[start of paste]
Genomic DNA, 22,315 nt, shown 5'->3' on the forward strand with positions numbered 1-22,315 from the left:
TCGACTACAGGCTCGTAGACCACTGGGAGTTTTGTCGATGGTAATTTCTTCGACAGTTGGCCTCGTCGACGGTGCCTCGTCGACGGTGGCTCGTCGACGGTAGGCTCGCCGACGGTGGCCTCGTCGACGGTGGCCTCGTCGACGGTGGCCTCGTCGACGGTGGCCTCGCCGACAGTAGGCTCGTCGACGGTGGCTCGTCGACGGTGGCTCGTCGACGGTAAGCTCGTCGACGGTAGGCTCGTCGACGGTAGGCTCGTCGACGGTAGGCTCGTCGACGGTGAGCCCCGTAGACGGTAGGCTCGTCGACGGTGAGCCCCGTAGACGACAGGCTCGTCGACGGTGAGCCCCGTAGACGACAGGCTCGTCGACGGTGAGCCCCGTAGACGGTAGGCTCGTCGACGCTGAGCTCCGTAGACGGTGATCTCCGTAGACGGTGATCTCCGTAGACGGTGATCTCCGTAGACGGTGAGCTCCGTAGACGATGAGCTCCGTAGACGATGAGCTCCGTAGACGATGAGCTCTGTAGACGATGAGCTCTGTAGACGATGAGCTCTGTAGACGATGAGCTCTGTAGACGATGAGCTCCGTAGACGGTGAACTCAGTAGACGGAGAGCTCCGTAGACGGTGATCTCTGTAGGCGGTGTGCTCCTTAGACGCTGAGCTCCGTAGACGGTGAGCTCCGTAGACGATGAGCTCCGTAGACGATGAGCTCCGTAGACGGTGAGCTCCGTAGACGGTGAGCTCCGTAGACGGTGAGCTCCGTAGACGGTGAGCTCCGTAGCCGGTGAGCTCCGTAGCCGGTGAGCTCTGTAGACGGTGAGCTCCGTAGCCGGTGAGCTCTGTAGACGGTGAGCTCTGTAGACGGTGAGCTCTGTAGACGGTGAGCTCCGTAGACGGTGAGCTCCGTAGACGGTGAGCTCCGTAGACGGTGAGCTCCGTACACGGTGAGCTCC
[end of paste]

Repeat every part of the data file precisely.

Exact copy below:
Genomic DNA, 22,315 nt, shown 5'->3' on the forward strand with positions numbered 1-22,315 from the left:
TCGACTACAGGCTCGTAGACCACTGGGAGTTTTGTCGATGGTAATTTCTTCGACAGTTGGCCTCGTCGACGGTGCCTCGTCGACGGTGGCTCGTCGACGGTAGGCTCGCCGACGGTGGCCTCGTCGACGGTGGCCTCGTCGACGGTGGCCTCGTCGACGGTGGCCTCGCCGACAGTAGGCTCGTCGACGGTGGCTCGTCGACGGTGGCTCGTCGACGGTAAGCTCGTCGACGGTAGGCTCGTCGACGGTAGGCTCGTCGACGGTAGGCTCGTCGACGGTGAGCCCCGTAGACGGTAGGCTCGTCGACGGTGAGCCCCGTAGACGACAGGCTCGTCGACGGTGAGCCCCGTAGACGACAGGCTCGTCGACGGTGAGCCCCGTAGACGGTAGGCTCGTCGACGCTGAGCTCCGTAGACGGTGATCTCCGTAGACGGTGATCTCCGTAGACGGTGATCTCCGTAGACGGTGAGCTCCGTAGACGATGAGCTCCGTAGACGATGAGCTCCGTAGACGATGAGCTCTGTAGACGATGAGCTCTGTAGACGATGAGCTCTGTAGACGATGAGCTCTGTAGACGATGAGCTCCGTAGACGGTGAACTCAGTAGACGGAGAGCTCCGTAGACGGTGATCTCTGTAGGCGGTGTGCTCCTTAGACGCTGAGCTCCGTAGACGGTGAGCTCCGTAGACGATGAGCTCCGTAGACGATGAGCTCCGTAGACGGTGAGCTCCGTAGACGGTGAGCTCCGTAGACGGTGAGCTCCGTAGACGGTGAGCTCCGTAGCCGGTGAGCTCCGTAGCCGGTGAGCTCTGTAGACGGTGAGCTCCGTAGCCGGTGAGCTCTGTAGACGGTGAGCTCTGTAGACGGTGAGCTCTGTAGACGGTGAGCTCCGTAGACGGTGAGCTCCGTAGACGGTGAGCTCCGTAGACGGTGAGCTCCGTACACGGTGAGCTCC